Lizard, Boyce-Thompson Arboretum

Growing up in north-central Alberta, I encountered no lizards in my youth. Since then I’ve seen lots of geckos and other small-ish lizards in warmer climes, and approach them pretty bravely, I think. I’m even OK with lizards that are called dragons. I really only draw the line at lizards inclined to bite my leg off, and big enough to do so.

But the Lord giveth and the Lord taketh away, and although small lizards are safe photographic subjects, they’re a bit like small birds: a tad quick. So it’s a special delight when I see a lizard, get my camera up, focus or thereabouts, press the shutter button, and find that the lizard is still, you know, there. As in this shot from Boyce-Thompson Arboretum, a spectacular display of plants from the deserts of the world.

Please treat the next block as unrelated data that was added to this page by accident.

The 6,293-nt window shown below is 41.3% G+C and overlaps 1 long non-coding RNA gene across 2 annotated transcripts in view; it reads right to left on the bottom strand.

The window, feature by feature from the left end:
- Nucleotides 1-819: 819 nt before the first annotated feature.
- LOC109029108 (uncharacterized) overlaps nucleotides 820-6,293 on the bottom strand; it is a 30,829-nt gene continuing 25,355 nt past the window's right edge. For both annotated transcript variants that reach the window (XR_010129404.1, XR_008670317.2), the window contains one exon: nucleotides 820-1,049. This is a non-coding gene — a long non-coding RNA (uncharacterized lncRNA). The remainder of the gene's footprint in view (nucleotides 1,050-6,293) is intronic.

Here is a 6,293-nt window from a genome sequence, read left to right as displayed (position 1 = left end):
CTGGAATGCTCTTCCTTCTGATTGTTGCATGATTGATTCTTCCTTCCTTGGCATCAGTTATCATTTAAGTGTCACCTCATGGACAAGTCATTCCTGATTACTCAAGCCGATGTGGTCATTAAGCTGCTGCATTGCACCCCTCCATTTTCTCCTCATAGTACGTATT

Brown and grey lizard camouflaged against weathered wood.


This entry was posted in Appreciating Deeply, Photos of Fauna and tagged . Bookmark the permalink.